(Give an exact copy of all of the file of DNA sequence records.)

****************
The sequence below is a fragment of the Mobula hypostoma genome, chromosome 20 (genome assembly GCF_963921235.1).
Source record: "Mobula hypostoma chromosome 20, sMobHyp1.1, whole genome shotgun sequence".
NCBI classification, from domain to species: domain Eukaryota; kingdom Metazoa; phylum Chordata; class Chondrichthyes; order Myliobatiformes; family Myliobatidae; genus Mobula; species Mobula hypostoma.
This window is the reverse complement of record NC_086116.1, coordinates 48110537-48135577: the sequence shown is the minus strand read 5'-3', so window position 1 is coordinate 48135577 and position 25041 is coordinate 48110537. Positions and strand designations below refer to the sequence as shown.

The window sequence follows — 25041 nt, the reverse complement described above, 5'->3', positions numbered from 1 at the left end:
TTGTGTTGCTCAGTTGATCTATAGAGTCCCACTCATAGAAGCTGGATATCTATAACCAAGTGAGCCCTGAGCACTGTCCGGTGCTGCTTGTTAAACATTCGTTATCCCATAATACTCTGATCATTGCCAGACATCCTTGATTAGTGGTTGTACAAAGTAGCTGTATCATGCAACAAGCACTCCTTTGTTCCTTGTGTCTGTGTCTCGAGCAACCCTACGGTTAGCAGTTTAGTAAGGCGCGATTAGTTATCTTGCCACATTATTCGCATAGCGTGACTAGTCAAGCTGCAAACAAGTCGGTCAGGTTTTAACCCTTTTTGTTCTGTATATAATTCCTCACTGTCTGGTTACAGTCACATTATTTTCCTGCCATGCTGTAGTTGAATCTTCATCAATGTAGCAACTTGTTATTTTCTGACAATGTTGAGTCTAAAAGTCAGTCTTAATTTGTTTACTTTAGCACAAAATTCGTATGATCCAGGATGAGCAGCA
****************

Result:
The sequence below is a fragment of the Mobula hypostoma genome, chromosome 20 (genome assembly GCF_963921235.1).
Source record: "Mobula hypostoma chromosome 20, sMobHyp1.1, whole genome shotgun sequence".
NCBI classification, from domain to species: domain Eukaryota; kingdom Metazoa; phylum Chordata; class Chondrichthyes; order Myliobatiformes; family Myliobatidae; genus Mobula; species Mobula hypostoma.
This window is the reverse complement of record NC_086116.1, coordinates 48110537-48135577: the sequence shown is the minus strand read 5'-3', so window position 1 is coordinate 48135577 and position 25041 is coordinate 48110537. Positions and strand designations below refer to the sequence as shown.

The window sequence follows — 25041 nt, the reverse complement described above, 5'->3', positions numbered from 1 at the left end:
TTGTGTTGCTCAGTTGATCTATAGAGTCCCACTCATAGAAGCTGGATATCTATAACCAAGTGAGCCCTGAGCACTGTCCGGTGCTGCTTGTTAAACATTCGTTATCCCATAATACTCTGATCATTGCCAGACATCCTTGATTAGTGGTTGTACAAAGTAGCTGTATCATGCAACAAGCACTCCTTTGTTCCTTGTGTCTGTGTCTCGAGCAACCCTACGGTTAGCAGTTTAGTAAGGCGCGATTAGTTATCTTGCCACATTATTCGCATAGCGTGACTAGTCAAGCTGCAAACAAGTCGGTCAGGTTTTAACCCTTTTTGTTCTGTATATAATTCCTCACTGTCTGGTTACAGTCACATTATTTTCCTGCCATGCTGTAGTTGAATCTTCATCAATGTAGCAACTTGTTATTTTCTGACAATGTTGAGTCTAAAAGTCAGTCTTAATTTGTTTACTTTAGCACAAAATTCGTATGATCCAGGATGAGCAGCA